Capcom & ‘Legend of Zelda’ – A Retrospective

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Ever since 1986 when Link first made his way home from the screens of the arcade, and into the hearts of gamers everywhere, Nintendo has kept their development of all Legend of Zelda titles in house. All except for Capcom. They have been the only company that Nintendo have allowed the privilege, to contribute to one of the biggest franchises in gaming history. Needless to say, the four games they made were wonderful additions to the already stellar line up Nintendo was holding with Legend of Zelda.

Anyone owning a Gameboy Color in 2001 could rightly explain just how definitive the Oracle of Seasons & Ages were to play. Released October 5th, and originally scripted as a trilogy, the pair received critical acclaim within weeks of release.

It wasn’t merely the art style, and charming gameplay that drew in the fans either. Many fresh mechanics were included by Flagship (a sadly now defunct subsidiary of Capcom) that gamers take for granted today. Primarily, the game could be ‘linked’ to reach the true ending. While that might not seem like much, but given the scale of the final boss, and the efforts that Flagship went to make sure it worked smoothly – were incredible. Having a pair of games designed to function together, as a whole, is unique.

Other features like being able to change the world, and then wait for specific events during those times, were new ideas at the time. The canceled third addition to the planned sub-trilogy would have added another featured game altering state. Much like the others revolve around Link being able to change time/seasons at will, fans have speculated about what the final power would have been. To date, the Oracle branch of the Legend of Zelda has collectively sold almost four million units across the world.

Capcom was then called upon again in 2002, when asked by Nintendo to create the handheld port of Link to the Past. While that port was brilliant, the truly amazing part of that same cartridge was the other game on it: the multiplayer only Four Swords.

Starting another sub-trilogy, Capcom’s first addition to their next original series was sadly underplayed. Because of the lack of wireless connectivity between players at the time. However, this was the first Legend of Zelda title to use any form of multiplayer input. It also introduced a new villain to the timeline: the grotesque sorcerer Vaati, who was Capcom’s answer to Ganon being absent in this world.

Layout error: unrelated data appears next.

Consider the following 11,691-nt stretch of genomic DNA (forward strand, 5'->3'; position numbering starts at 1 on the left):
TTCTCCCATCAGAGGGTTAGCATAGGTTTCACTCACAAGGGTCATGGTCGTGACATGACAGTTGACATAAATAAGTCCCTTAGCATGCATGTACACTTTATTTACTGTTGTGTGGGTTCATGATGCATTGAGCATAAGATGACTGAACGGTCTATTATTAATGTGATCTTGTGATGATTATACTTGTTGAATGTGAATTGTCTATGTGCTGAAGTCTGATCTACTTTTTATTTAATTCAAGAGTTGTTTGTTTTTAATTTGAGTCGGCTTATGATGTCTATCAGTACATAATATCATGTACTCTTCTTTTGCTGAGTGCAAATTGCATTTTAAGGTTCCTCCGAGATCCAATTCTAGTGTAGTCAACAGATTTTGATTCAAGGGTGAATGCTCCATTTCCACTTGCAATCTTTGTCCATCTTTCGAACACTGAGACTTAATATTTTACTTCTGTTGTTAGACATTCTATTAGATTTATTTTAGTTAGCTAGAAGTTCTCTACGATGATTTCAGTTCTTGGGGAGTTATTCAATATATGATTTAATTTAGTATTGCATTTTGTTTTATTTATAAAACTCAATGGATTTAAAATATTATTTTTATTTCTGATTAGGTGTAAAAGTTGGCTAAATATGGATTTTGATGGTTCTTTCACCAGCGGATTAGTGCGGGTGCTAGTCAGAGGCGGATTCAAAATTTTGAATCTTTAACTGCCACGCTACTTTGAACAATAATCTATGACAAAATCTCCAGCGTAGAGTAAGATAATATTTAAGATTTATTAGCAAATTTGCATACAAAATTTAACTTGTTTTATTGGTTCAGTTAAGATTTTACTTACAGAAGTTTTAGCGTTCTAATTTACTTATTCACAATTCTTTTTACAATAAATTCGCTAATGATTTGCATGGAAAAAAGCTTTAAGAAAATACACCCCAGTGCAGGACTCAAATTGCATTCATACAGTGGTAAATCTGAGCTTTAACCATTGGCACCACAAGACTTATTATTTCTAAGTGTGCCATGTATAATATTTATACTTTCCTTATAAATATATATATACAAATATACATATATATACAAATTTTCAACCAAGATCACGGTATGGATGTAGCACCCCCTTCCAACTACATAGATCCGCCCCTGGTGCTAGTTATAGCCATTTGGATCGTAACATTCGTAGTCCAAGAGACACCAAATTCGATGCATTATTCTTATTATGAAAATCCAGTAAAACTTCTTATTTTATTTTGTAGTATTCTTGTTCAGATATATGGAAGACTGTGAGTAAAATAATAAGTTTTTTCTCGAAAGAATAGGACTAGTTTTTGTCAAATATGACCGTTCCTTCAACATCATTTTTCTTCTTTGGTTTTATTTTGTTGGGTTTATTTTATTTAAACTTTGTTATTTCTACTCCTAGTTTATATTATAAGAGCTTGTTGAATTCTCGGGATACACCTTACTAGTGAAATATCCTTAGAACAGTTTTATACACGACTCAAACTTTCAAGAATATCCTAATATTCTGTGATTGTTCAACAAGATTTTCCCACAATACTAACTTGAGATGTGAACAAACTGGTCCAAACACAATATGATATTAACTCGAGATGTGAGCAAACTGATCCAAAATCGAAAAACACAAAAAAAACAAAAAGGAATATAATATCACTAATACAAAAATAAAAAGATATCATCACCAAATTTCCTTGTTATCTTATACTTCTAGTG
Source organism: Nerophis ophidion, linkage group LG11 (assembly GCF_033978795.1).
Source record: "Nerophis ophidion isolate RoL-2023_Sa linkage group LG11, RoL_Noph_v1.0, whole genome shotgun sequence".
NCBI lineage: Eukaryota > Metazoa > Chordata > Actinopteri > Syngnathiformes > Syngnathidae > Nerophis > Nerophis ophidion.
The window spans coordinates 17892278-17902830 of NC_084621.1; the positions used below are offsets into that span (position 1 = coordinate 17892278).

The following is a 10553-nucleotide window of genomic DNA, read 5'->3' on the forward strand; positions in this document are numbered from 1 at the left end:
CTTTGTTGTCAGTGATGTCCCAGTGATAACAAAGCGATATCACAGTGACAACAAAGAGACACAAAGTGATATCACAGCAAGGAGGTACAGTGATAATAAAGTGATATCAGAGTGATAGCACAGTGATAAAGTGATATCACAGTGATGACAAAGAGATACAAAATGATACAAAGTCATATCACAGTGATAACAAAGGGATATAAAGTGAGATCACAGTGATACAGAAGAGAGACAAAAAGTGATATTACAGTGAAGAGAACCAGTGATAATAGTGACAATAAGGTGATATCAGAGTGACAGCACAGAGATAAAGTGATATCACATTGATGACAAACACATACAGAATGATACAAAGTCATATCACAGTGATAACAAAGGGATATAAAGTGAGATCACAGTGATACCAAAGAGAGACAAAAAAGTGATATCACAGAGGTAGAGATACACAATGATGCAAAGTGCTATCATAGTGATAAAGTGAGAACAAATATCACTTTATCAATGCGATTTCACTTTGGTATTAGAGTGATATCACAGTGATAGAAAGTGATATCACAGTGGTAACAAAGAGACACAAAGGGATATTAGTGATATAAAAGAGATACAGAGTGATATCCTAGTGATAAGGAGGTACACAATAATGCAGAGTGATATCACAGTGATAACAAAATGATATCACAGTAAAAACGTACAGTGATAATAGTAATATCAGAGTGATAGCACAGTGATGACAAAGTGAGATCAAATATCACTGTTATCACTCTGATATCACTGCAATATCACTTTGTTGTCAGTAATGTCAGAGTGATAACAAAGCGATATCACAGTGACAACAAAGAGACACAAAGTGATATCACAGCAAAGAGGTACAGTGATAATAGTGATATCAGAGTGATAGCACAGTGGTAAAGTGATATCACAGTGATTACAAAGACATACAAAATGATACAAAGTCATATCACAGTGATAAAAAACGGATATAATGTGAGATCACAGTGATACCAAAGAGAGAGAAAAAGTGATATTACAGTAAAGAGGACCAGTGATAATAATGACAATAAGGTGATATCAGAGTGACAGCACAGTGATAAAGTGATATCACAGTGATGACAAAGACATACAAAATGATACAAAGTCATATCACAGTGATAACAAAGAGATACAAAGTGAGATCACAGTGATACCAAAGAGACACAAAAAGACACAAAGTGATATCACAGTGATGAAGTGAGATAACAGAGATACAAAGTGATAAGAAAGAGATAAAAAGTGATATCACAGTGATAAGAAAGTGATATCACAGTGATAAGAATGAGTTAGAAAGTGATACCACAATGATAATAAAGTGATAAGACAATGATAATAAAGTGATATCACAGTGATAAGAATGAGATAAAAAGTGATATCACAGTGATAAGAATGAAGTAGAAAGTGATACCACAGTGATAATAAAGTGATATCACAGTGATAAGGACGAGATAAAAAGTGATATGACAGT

While only having four areas to travel through, and no overworld to explore, Four Swords gave co-op a new form of adventuring to tackle. And that’s not to say that the game was lacking. Each area felt like a Zelda dungeon, except that this time you could shout at your friends while playing it. Puzzles were bigger, with more complex parts that only two or players could complete.

Capcom also took bosses to places they’ve not been before. They were much crueler than in other additions, with attacks that could spell instant death if not deflected by other Links in the game. It made for some very tense moments, and timeless fun, but it was greatly limited because finding another player with the same cartridge, and a cable to connect the systems wasn’t easy.

While Capcom didn’t develop their final part of the Four Swords trilogy, with Nintendo taking the helm instead, their magnum opus came to fruition in 2004 with the release of The Minish Cap. As a prequel to Four Swords, The Minish Cap follows Link as Vaati attacks Hyrule, and turns Princess Zelda to stone. All this before attempting to steal the power of the Four Swords for himself. After recovering from the attack, Link is charged by the current King to seek out the Picori to reforge the blade. During his travels, Link comes across a magical hat (called Ezlo) in danger, which he saves, and with its help is granted the power to shrink at will.

With influences from Link to the Past, and Four Swords collectively, The Minish Cap takes the best mechanics from both, and translates that into a totally unique perspective of Hyrule (namely that of an ant). With the introduction of the Picori, a race of reclusive humanoids about the size of the end of a thumbtack, the player is suddenly given a range of dungeons that make everything seem impossibly large.


Not only does it add new gameplay aspects, it keeps the best of its predecessors. Dungeons later in the game feature parts whereby the player must use multiple copies of Link, to complete seemingly impossible tasks. Just to tie everything together, Capcom also included a side quest in which Link aids the three Goddesses in Hyrule town to get houses. However the final Goddess never gets a house. While this could be an unfinished asset, it’s believed that this is a quiet nod of respect to the third Oracle title that never saw the light of day.

With these games, Capcom not only captured perfectly what the Legend of Zelda does best (with adventures, fun puzzles, and charming music), they made some of the best handheld games of a generation. Their additions to the series have sold an estimated total of over eight million copies, making them some of the most lucrative of the franchise. While they might be best known for series’ like Mega Man, Street Fighter, Resident Evil, and Devil May Cry nowadays – they were the only developers who made the Legend of Zelda their own.

Hello there! If you’re reading this, then you’ve either read my content, and enjoyed it, or you’ve taken a wrong turn somewhere. Either way, let me tell you a little about myself. I’ve been writing about video games for almost two years now, and I’m definitely getting more “good” I swear. In a nutshell, I’m a RPG/shooter fanatic, with a soft spot for pixel art, and indie games that explore weird concepts.